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Haris Nukem

Find Faith

From Refugee to Cultural Force

Culture

Photographer Haris Nukem is one of the most striking talents working today. Here we speak to him about his new exhibition and the impact being a child refugee had on him.

Haris Nukem

Haris Nukem came over to the UK as an asylum seeker from Bosnia and is living testament to the glories in helping people who need it; for he is now improving the cultural world of the UK with his extraordinary photography. His stunning new exhibition in Soho, ‘FAITH’, is about the crises in identity for this social media generation, and is running with a ‘pay what you can afford’ entrance policy with all the money donated to Help Refugees. We managed to grab a Q&A with the man himself…

Hi Haris, can you tell us about your new exhibition please?

Faith. As humans we have this deep need to believe; when we feel a little lost, that need in us really seems to boom. For centuries religion has been our common glue and as beliefs got stronger across the ages they’d all diversify more and more in terms of interpretation. Today in a much more secular age, I think we find ourselves in the middle of this crazy populist information war. In times of need and without the doctrine of mainstream religion, my show looks at where we place our faith.

What are the major issues facing people in the digital world? Are we heading for social and psychological disaster? Or do you see hope in it?

I see some hope for sure. I’m optimistic. Right now we’re definitely having teething issues and with the transparency of the internet. Probably the “go to work, marry another human, move in, have kids, save money, die” model is a little outdated. In the world right now, everything is evolving faster than us and we’ve got to deal with that psychologically. Some people don’t want to ride the wave, some people ride the wave right over the shore. We need to get each others back, mentor, teach, love and assist. As we gain stability, hopefully everything begins to even out.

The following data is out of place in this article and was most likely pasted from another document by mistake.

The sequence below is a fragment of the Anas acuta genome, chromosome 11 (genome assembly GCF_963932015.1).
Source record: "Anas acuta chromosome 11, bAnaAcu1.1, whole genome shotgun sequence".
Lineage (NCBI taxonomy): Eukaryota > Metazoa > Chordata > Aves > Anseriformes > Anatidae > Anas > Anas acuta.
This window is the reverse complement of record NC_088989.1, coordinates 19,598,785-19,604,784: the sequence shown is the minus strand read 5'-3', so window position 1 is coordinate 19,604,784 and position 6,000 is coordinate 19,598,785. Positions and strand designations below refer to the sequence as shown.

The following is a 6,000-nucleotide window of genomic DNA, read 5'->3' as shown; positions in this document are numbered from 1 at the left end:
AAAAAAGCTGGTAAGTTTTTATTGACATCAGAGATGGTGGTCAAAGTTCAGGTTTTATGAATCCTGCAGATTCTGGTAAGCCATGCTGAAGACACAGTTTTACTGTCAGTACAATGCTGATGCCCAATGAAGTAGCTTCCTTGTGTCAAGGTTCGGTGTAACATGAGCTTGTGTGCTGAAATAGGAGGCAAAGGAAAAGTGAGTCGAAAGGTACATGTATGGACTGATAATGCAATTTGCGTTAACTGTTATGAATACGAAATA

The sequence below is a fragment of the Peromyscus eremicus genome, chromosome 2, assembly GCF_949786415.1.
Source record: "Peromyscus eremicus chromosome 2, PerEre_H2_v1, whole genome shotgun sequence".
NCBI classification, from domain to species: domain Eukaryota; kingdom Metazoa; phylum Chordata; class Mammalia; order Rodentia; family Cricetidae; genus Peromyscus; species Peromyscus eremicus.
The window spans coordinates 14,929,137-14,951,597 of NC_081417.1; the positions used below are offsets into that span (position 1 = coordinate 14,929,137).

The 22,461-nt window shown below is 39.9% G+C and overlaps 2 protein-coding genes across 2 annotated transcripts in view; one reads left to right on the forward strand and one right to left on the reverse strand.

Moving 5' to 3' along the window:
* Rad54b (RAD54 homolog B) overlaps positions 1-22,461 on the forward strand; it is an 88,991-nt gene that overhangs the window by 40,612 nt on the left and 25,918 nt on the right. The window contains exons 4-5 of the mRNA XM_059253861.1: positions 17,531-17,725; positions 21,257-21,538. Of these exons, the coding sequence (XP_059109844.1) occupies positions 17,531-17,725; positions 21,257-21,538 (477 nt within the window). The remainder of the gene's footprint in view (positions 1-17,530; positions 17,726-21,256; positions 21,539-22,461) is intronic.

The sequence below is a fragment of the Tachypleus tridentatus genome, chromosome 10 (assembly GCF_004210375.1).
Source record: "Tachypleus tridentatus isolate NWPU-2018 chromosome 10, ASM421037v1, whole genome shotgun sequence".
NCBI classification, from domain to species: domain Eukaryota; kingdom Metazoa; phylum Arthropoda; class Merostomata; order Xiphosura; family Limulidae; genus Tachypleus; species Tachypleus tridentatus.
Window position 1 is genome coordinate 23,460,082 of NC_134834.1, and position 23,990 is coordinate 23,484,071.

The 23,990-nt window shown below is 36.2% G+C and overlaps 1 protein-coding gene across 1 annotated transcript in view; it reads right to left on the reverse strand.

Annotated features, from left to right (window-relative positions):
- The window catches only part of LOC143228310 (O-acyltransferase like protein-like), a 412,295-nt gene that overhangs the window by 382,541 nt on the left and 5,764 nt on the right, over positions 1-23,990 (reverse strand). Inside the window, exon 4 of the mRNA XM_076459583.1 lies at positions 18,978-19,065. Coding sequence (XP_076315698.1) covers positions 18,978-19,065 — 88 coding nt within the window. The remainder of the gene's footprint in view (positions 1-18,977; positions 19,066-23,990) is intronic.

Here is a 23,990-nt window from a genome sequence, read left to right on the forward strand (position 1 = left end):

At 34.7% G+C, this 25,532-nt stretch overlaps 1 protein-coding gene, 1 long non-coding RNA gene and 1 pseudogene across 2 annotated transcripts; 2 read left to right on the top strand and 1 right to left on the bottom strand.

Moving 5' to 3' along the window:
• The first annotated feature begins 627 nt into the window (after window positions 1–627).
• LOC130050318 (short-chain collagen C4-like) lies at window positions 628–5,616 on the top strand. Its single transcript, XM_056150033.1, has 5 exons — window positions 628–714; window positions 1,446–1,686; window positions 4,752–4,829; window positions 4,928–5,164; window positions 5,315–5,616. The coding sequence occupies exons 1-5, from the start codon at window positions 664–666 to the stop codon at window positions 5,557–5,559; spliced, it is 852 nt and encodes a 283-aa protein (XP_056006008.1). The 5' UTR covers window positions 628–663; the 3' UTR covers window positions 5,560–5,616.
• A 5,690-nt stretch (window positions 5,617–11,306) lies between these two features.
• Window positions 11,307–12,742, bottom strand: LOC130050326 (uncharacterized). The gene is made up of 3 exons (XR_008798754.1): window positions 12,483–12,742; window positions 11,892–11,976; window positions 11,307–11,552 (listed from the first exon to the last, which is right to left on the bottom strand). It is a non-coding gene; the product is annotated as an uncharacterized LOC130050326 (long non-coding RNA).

How would you describe your distinctive style of photography? What were your formative inspirations for it?

My style visually is what I wanted to see and couldn’t find when I started. I wanted to mix that grit of war journalism with the vibrancy of fashion photography. As I keep going, I’d fall deeper in love with weaving narratives through my photos. I’m inspired by these crazy times. I’m inspired by the shifts we see all around the world. We have so much beauty everywhere and so many stories to tell. Be those stories of tragedy or triumph, the emotions of this time are like an unfiltered tap of creativity. I feel lucky to have been born to this generation.

Your shoots look like they’re wild and fun – are they? Or is it all very straight?

It’s always fun. We’re a bunch of nerds. We all have the same objective. Create rad stuff. I’m forever grateful to have incredible humans in my life that jump on board to help me make these ideas possible.

Tell us about the charity that your exhibition tickets are going to?